MacArthur was egocentric and convinced he could do no wrong. He considered his subordinates to be members of his own fiefdom, and even those superior to him in constitutional rank to be weaklings. “Lightweights.” Any mistakes he made were never of his making, but the result of subordinates or political leaders making bad decisions.
During World War II, in his Australia-based headquarters, he spent more time devising strategies for how West Point’s football team could win, than how his armed forces in the Pacific campaign could avoid being slaughtered by the Japanese. Only his personal priorities mattered.
Eisenhower was promoted to the rank of Supreme Commander of the Allied Forces in Europe because he sought and used the ideas of others in shaping strategy. He valued his subordinates and their opinions, not only for their cognitive knowledge but because of their values and deep insights.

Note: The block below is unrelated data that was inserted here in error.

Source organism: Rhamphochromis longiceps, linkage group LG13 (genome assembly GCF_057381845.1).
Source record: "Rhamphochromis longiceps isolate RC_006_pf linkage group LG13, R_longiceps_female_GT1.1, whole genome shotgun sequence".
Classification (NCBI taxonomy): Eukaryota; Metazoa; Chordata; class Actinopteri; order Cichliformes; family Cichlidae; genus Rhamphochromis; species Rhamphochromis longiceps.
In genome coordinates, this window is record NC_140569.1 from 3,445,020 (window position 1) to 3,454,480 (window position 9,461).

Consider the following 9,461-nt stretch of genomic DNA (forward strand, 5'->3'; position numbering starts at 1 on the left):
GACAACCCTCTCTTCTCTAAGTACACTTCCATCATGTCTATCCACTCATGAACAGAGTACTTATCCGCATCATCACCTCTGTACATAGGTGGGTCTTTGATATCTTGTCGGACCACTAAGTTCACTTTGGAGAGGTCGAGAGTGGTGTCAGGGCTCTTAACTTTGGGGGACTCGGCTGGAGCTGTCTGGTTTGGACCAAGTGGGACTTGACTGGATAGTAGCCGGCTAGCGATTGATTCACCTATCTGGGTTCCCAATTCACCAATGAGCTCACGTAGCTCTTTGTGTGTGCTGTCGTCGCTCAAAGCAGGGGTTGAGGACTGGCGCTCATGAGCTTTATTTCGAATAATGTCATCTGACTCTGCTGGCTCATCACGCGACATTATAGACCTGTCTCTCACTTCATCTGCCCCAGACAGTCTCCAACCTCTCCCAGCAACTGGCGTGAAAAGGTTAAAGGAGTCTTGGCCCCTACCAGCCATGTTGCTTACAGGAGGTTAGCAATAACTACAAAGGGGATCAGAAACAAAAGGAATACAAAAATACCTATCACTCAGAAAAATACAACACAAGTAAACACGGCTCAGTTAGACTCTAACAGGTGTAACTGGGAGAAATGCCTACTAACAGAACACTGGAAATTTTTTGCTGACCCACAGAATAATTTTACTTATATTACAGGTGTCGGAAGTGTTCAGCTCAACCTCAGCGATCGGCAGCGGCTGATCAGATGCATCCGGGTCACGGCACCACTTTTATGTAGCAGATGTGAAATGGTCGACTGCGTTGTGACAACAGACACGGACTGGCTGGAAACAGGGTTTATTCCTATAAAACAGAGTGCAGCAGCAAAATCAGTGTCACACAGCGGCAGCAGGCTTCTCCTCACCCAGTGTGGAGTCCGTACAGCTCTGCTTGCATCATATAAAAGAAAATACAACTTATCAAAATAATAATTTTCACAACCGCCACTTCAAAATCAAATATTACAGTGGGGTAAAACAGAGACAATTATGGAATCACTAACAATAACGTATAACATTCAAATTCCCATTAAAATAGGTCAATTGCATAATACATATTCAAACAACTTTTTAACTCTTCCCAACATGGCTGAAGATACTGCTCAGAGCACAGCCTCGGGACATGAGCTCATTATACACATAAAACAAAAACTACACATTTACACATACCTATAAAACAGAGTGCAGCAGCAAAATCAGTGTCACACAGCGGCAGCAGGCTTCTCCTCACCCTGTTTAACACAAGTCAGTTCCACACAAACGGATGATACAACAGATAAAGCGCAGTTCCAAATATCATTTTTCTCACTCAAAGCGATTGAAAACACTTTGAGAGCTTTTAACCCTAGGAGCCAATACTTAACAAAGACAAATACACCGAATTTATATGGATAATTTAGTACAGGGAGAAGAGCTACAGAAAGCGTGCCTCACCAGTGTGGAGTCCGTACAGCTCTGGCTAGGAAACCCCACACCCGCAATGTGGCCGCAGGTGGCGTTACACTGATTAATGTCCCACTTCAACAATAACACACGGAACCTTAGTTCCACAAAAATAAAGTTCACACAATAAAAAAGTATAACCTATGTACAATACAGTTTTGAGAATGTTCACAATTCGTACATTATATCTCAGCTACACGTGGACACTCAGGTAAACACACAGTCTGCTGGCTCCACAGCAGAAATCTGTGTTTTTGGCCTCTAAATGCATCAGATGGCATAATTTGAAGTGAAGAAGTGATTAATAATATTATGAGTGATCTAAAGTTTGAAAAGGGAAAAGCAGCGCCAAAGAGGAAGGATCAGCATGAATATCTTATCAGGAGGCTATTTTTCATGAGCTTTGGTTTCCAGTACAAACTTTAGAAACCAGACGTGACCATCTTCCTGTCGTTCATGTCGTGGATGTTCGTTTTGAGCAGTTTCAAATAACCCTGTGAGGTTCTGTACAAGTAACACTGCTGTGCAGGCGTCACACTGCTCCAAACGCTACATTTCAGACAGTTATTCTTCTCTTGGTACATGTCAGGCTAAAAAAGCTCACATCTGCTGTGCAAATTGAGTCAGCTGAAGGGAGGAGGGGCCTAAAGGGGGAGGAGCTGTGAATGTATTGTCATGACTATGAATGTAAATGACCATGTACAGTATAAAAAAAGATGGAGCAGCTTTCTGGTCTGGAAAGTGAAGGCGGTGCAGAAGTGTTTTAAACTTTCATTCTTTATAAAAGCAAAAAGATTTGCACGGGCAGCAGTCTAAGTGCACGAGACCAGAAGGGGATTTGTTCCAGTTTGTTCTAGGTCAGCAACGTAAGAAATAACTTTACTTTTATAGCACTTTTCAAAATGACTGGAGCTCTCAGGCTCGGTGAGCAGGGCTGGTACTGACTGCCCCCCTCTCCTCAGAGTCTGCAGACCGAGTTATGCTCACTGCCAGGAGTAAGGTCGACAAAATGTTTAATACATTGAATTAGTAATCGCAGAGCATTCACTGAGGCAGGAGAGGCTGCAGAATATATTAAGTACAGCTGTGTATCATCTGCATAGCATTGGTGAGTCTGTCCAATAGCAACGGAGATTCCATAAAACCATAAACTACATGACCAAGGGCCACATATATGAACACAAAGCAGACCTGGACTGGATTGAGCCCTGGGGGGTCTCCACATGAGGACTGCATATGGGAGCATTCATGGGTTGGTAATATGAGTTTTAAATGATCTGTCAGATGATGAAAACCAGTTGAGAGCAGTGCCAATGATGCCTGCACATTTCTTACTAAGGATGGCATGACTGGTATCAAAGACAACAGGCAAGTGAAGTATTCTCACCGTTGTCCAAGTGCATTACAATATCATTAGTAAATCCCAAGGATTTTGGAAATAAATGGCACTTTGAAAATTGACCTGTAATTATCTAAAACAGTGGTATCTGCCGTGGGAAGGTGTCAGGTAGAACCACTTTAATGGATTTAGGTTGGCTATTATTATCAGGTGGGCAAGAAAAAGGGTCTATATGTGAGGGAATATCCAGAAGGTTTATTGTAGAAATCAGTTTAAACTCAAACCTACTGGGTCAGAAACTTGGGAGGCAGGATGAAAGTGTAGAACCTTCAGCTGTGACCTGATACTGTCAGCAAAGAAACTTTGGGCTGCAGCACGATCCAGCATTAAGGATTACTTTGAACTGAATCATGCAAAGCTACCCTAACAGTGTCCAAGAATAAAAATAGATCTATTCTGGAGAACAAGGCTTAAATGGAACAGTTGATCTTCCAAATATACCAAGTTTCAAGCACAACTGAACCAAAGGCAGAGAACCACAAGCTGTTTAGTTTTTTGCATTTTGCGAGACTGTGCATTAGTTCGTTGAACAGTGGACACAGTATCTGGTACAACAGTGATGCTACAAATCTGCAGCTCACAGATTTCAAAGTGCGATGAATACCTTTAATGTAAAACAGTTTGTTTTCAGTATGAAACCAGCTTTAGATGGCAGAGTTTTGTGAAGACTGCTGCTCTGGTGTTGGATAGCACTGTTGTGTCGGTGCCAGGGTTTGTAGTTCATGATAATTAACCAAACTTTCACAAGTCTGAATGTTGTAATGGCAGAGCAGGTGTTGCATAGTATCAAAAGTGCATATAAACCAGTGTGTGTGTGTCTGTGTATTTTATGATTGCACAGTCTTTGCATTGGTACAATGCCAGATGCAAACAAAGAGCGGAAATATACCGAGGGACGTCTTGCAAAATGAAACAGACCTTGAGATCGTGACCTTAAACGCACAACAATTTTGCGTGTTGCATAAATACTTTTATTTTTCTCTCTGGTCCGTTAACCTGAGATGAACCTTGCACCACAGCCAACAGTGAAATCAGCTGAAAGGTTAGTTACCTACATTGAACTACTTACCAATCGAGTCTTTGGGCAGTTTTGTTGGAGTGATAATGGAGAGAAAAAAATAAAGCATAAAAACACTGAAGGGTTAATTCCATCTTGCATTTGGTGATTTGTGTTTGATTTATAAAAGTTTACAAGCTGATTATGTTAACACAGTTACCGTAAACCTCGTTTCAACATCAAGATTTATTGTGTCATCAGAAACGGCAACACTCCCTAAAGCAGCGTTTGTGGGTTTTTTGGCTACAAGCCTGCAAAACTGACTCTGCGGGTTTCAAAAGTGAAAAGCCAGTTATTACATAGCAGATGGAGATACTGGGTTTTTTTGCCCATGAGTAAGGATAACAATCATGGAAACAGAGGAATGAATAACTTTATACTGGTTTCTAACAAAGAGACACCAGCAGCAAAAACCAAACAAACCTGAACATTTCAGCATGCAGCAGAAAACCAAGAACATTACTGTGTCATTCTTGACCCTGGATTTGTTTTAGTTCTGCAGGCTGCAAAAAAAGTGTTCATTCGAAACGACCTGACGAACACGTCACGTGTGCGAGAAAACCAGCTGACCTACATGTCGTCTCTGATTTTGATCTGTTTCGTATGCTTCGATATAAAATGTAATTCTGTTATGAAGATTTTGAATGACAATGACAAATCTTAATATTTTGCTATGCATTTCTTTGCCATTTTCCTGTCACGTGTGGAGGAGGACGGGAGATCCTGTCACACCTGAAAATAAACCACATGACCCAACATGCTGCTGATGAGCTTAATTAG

All members of his staff, which included military leaders from many nations, were listened to. And their comments were noted as being valuable. He accepted responsibility for making final decisions and followed through on them. Eisenhower had his own values to which he committed. But could modify them as circumstances required.
In terms used in Bloom’s affective domain, Eisenhower could compare, relate, and synthesize values. Which allowed him to create a value system unique to the challenges ahead. Not only that, he created ethical standards to serve as guideposts for himself and others. Eisenhower led by example, which is an oft-used term rarely followed in reality.
Our workshop leader told us that the essence of accountability is not simply meeting the expectations of someone else. Accountability can include an external set of guidelines to be followed when and where feasible and appropriate. But superseded by other proven values as conditions merit. And those values become visible when people demonstrate their own commitment to discernably successful actions and beliefs.